Starting Your Nonprofit
When you're starting a non-profit in Wisconsin, there are a number of factors to consider, particularly if you want to form a 501(c)(3) organization.
Creating a Mission Statement
You're creating a non-profit because you want to give back to your community, but you must still meet certain requirements to protect yourself and to ensure that you're meeting your organization's goals. When you create a mission statement, you can explain your organization's purpose. Consider what problem or issue your organization wants to address, then focus your statement on the efforts and values that will guide your non-profit to meeting its goals.
Considerations for Starting a Nonprofit
- Incorporation protects your personal assets from your non-profit's lawsuits and creditor claims. It also protects your trustees, officers and volunteers.
- Wisconsin non-profits are usually exempt from federal tax on any income that's related to the organization's exempt purposes.
- Wisconsin non-profits are exempt from Wisconsin corporate franchise and income taxes.
- Your non-profit can apply for a Wisconsin sales tax exemption.
- Your non-profit may qualify to receive public and private grant money.
- Because you and your shareholders don't own your non-profit, you won't have individual control and autonomy over your organization.
- More paperwork is involved, such as creating bylaws and recording and maintaining corporate minutes.
- You'll need time and money to apply for the federal tax exemption, and you'll need an accountant or legal professional to help you operate your non-profit.
- Your non-profit's finances are open to public inspection.
Requirements and Mandatory Forms for Creating a Nonprofit
- Articles of Incorporation, filed with the Wisconsin Department of Financial Institutions. Your Articles must include a required purposes clause and a dissolution of assets provision.
- Name reservation request form
- Incorporator's statement
- Registered agent
- IRS Form 1023: Application for Recognition of Exemption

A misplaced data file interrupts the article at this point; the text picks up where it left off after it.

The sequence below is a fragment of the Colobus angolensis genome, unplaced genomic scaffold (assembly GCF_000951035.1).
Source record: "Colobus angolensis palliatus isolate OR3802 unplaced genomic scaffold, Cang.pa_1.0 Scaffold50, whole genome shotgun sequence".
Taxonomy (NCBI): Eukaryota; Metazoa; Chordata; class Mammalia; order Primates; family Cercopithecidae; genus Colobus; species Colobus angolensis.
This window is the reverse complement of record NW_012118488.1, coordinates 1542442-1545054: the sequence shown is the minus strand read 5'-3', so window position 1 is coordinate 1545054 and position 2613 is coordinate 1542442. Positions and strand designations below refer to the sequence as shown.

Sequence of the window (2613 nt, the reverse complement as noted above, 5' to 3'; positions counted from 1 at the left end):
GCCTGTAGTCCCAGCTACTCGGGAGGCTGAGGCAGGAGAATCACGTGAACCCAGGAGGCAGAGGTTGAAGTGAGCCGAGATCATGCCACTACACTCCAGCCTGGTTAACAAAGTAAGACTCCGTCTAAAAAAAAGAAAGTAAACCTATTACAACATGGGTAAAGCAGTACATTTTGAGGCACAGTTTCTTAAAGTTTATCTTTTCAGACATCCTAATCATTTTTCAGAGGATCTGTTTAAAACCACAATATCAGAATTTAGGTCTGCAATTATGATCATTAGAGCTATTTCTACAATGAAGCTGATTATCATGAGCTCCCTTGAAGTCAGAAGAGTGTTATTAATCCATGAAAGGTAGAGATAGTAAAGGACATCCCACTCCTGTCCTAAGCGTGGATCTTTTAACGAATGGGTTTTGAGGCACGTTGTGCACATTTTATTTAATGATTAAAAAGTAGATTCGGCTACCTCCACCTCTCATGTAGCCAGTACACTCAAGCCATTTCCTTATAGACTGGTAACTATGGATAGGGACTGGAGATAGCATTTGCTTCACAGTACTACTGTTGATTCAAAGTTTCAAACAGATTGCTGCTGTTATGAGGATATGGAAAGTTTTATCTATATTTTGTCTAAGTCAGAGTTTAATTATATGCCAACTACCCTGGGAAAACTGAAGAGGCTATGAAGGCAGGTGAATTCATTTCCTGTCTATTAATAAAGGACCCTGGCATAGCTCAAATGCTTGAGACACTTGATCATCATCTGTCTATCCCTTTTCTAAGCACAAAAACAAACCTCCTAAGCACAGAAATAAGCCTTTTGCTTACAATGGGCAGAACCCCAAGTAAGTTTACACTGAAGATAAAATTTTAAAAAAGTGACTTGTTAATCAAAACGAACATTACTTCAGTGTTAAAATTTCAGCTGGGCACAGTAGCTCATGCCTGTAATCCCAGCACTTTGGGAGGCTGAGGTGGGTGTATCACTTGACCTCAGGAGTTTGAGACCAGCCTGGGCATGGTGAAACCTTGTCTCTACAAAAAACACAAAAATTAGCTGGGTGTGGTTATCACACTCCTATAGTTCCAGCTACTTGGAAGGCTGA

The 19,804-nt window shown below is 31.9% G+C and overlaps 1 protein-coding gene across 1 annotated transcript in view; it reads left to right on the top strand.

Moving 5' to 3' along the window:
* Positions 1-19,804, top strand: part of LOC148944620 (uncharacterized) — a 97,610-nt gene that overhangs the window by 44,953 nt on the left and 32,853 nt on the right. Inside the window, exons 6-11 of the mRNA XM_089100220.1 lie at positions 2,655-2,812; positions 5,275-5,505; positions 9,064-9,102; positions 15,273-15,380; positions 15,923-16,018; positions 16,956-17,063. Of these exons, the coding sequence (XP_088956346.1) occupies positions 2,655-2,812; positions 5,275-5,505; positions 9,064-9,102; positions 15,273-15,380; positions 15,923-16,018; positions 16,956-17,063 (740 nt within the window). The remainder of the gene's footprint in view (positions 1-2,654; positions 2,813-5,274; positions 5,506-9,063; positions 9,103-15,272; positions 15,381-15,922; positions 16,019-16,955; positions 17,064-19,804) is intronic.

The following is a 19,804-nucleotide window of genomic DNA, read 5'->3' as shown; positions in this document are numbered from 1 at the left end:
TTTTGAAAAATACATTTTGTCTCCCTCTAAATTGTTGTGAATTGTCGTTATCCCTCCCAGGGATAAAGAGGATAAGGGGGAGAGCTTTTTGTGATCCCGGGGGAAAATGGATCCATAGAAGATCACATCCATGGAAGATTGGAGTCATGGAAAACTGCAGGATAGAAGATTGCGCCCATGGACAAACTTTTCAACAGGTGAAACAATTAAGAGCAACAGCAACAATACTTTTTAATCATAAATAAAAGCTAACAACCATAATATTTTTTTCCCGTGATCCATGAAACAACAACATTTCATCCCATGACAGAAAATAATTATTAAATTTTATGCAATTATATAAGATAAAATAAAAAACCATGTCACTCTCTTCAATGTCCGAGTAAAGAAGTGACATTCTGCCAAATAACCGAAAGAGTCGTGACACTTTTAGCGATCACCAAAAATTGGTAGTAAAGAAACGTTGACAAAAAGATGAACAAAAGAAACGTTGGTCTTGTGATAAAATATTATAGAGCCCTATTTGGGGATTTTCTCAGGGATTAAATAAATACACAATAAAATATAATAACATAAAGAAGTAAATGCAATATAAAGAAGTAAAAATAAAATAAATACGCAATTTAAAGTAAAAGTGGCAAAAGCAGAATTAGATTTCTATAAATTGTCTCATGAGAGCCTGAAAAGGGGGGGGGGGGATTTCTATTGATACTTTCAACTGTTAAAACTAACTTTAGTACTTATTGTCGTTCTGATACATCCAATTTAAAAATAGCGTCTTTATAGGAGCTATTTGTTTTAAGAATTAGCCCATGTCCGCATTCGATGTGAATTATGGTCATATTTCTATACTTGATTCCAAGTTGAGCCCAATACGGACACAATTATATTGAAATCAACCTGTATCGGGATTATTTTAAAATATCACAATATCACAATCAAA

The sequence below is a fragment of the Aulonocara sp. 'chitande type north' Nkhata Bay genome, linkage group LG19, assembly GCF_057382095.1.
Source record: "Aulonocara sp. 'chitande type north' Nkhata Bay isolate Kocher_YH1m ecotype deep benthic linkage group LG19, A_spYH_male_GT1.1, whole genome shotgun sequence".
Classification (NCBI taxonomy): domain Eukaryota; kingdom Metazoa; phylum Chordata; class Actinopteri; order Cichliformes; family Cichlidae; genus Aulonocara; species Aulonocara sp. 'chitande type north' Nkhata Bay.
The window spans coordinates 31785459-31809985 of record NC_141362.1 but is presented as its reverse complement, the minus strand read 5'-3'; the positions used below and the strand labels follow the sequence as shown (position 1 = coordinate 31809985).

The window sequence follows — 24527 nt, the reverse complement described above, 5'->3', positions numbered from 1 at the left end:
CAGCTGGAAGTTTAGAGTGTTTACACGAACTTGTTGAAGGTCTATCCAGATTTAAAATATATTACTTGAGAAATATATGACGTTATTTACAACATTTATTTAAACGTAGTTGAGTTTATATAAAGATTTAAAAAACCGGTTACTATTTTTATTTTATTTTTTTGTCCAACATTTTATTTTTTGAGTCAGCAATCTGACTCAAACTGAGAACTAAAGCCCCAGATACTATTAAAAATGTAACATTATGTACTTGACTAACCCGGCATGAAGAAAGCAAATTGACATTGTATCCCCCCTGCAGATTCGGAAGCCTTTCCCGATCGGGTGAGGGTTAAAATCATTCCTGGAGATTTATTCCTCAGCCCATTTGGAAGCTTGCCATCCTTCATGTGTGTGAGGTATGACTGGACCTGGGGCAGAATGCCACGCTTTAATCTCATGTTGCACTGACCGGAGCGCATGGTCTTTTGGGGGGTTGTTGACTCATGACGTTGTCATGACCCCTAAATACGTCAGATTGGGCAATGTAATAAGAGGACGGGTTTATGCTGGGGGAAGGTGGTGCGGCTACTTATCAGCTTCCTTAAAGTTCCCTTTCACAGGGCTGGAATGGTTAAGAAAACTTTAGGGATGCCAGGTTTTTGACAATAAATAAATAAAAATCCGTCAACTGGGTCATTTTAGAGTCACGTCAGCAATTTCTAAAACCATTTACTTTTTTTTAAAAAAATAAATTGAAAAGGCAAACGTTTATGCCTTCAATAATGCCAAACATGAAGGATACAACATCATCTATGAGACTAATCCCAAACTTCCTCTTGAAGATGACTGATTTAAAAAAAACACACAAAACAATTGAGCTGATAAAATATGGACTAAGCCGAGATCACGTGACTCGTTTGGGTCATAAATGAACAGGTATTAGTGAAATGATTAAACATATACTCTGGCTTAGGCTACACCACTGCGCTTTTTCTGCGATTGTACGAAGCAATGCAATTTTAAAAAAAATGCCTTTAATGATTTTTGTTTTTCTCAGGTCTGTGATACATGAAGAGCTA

- Form SS-4: Application for employer identification number
- IRS determination letter
- Form S-103: Certificate of Exempt Status for exemption from Wisconsin sales tax
- Form 296, filed with the Department of Regulation and Licensing to solicit contributions or have them solicited on your non-profit's behalf. This form is only required if contributions exceed $5,000. Form 1943 is required when contributions do not exceed $5,000. Forms 308 and 1952 are required if contributions exceed $100,000.
- IRS Form 990: Annual Information Return
How to Retain Your Nonprofit Status
After forming your Wisconsin not for profit organization, be sure to follow specific guidelines to retain your non-profit status.
- Keep detailed records of all sources of income.
- File annual reports.
- Keep unrelated activities separate from your non-profit, and pay separate taxes on them. Unrelated activities could jeopardize your nonprofit status if they make up a substantial portion of your business.
- Ensure that the time and resources spent on your non-profit are related to your organization's exempt status.
- Maintain detailed records of corporate meetings.
- Make sure that when and if your non-profit dissolves, its assets are distributed to another tax-exempt group.
- Don't make loans to any of your directors or officers.
- Don't issue shares of stock or pay dividends or other shares of income to members, directors or officers.
- File a Return of Organization Exempt from Income Tax form with the IRS each year, if it's required based on your annual gross receipts.
What it Costs to Form a Wisconsin Nonprofit
- Wisconsin's Department of Financial Institutions charges a $35 filing fee for non-profit Articles of Incorporation.
- The fee for an application to reserve a name fee $10.
- The IRS charges a $400 application fee to organizations that expect to earn less than $10,000 in total income over a four-year period. This fee increases to $850 if you expect to earn gross receipts exceeding $10,000 annually over a four-year period.
Applying for Grants and Loans
Grants can be used for general purposes, or they can help your organization meet its operating expenses. If a grant is awarded for a specific project, you should take steps to restrict the funds to that project.
Wisconsin & National Nonprofit Resources
Wisconsin Congressman Ron Kind has a website that offers links for project funding from federal sources. It also provides instructions on how to write grant proposals.
USA.gov. offers information and services about grants, loans, management, tax information and funding directories for all states.
This article contains general legal information and does not contain legal advice. Rocket Lawyer is not a law firm or a substitute for an attorney or law firm. The law is complex and changes often. For legal advice, please ask a lawyer.